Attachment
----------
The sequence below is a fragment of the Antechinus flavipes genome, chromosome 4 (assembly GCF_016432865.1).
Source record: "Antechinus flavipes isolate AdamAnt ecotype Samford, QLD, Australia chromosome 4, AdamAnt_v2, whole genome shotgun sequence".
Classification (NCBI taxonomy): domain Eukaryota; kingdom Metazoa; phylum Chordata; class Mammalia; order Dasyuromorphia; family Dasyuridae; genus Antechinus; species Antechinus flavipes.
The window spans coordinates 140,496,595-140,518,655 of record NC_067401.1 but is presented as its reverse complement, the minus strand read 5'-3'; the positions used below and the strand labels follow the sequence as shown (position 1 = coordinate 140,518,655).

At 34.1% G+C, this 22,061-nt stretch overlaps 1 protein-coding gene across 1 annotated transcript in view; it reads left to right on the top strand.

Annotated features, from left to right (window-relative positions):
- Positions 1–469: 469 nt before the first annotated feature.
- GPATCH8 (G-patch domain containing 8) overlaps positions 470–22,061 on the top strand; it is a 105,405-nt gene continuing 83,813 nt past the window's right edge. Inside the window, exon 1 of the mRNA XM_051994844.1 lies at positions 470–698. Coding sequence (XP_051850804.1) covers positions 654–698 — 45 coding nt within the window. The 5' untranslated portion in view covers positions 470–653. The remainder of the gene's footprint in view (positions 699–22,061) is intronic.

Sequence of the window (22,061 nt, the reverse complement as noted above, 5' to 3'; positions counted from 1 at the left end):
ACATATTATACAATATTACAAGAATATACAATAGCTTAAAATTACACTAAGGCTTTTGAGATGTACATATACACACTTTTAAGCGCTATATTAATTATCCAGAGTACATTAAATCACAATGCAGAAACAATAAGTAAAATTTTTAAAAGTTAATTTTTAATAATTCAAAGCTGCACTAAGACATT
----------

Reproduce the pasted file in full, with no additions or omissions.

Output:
The sequence below is a fragment of the Antechinus flavipes genome, chromosome 4 (assembly GCF_016432865.1).
Source record: "Antechinus flavipes isolate AdamAnt ecotype Samford, QLD, Australia chromosome 4, AdamAnt_v2, whole genome shotgun sequence".
Classification (NCBI taxonomy): domain Eukaryota; kingdom Metazoa; phylum Chordata; class Mammalia; order Dasyuromorphia; family Dasyuridae; genus Antechinus; species Antechinus flavipes.
The window spans coordinates 140,496,595-140,518,655 of record NC_067401.1 but is presented as its reverse complement, the minus strand read 5'-3'; the positions used below and the strand labels follow the sequence as shown (position 1 = coordinate 140,518,655).

At 34.1% G+C, this 22,061-nt stretch overlaps 1 protein-coding gene across 1 annotated transcript in view; it reads left to right on the top strand.

Annotated features, from left to right (window-relative positions):
- Positions 1–469: 469 nt before the first annotated feature.
- GPATCH8 (G-patch domain containing 8) overlaps positions 470–22,061 on the top strand; it is a 105,405-nt gene continuing 83,813 nt past the window's right edge. Inside the window, exon 1 of the mRNA XM_051994844.1 lies at positions 470–698. Coding sequence (XP_051850804.1) covers positions 654–698 — 45 coding nt within the window. The 5' untranslated portion in view covers positions 470–653. The remainder of the gene's footprint in view (positions 699–22,061) is intronic.

Sequence of the window (22,061 nt, the reverse complement as noted above, 5' to 3'; positions counted from 1 at the left end):
ACATATTATACAATATTACAAGAATATACAATAGCTTAAAATTACACTAAGGCTTTTGAGATGTACATATACACACTTTTAAGCGCTATATTAATTATCCAGAGTACATTAAATCACAATGCAGAAACAATAAGTAAAATTTTTAAAAGTTAATTTTTAATAATTCAAAGCTGCACTAAGACATT